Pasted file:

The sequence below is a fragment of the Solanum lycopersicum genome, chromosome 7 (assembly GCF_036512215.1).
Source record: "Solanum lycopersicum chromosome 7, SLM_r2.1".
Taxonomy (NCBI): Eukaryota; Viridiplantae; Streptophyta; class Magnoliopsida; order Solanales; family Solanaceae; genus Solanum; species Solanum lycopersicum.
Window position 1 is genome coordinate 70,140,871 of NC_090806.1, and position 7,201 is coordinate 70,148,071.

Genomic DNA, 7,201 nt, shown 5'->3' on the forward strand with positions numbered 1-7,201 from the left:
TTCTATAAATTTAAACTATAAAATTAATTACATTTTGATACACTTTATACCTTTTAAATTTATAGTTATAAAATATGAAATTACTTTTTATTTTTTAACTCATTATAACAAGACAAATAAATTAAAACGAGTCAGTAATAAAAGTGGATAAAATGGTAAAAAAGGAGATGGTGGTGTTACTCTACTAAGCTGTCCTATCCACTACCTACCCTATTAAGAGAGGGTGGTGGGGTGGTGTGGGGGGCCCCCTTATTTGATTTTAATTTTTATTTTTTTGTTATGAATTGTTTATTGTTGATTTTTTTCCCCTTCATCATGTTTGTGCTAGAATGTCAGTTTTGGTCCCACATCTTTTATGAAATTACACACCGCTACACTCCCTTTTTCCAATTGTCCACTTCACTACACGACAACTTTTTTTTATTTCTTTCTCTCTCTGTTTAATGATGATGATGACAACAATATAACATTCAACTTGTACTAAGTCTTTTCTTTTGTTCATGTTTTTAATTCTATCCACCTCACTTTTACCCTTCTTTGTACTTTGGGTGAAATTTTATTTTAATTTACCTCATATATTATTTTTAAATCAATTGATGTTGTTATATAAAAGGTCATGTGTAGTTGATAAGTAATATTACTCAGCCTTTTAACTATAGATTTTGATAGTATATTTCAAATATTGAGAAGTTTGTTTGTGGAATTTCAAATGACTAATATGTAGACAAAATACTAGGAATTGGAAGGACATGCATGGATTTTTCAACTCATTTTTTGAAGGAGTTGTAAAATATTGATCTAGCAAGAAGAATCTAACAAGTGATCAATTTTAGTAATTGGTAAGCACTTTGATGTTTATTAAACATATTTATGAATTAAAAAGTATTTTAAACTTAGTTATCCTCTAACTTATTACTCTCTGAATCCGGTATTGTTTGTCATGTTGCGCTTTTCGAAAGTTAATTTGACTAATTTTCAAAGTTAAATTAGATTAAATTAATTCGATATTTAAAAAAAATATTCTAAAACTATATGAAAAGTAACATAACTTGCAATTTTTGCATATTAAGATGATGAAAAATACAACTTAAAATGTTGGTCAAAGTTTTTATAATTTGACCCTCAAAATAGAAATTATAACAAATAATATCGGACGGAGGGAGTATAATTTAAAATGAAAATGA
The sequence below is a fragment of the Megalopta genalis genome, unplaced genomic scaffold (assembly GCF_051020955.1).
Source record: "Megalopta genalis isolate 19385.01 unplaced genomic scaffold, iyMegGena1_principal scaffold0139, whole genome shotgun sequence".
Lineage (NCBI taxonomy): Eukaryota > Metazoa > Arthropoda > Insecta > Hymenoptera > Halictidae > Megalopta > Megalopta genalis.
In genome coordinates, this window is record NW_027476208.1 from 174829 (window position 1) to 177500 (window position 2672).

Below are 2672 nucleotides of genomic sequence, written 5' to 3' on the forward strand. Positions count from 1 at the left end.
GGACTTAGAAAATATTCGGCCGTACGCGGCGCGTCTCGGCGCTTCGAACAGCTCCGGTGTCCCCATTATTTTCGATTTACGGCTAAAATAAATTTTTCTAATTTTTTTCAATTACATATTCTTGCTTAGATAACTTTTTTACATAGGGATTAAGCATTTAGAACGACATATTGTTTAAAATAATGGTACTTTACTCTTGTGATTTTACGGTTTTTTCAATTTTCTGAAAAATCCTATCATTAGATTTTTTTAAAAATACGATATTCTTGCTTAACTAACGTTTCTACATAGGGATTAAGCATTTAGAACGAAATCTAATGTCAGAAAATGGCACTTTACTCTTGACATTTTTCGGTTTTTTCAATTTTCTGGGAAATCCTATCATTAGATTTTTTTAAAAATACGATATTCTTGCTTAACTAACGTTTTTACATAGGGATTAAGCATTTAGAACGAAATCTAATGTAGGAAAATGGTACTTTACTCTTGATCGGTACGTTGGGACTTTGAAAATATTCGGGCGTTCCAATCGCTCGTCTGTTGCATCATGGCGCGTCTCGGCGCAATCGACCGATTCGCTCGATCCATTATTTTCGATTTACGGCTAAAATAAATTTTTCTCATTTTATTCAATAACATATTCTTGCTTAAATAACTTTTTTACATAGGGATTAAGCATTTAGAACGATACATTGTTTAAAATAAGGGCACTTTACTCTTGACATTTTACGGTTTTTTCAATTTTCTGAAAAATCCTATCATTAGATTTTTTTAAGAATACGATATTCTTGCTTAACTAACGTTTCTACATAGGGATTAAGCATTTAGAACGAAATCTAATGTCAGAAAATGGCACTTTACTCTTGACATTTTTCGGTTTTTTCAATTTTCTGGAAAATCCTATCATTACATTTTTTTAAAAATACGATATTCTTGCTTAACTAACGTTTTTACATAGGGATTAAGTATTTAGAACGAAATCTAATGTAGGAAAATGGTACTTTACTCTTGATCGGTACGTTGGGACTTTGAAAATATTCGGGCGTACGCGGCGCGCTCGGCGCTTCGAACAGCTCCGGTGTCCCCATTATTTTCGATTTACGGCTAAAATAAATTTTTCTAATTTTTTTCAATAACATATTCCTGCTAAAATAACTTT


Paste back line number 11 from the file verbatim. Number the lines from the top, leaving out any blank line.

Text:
Below are 2672 nucleotides of genomic sequence, written 5' to 3' on the forward strand. Positions count from 1 at the left end.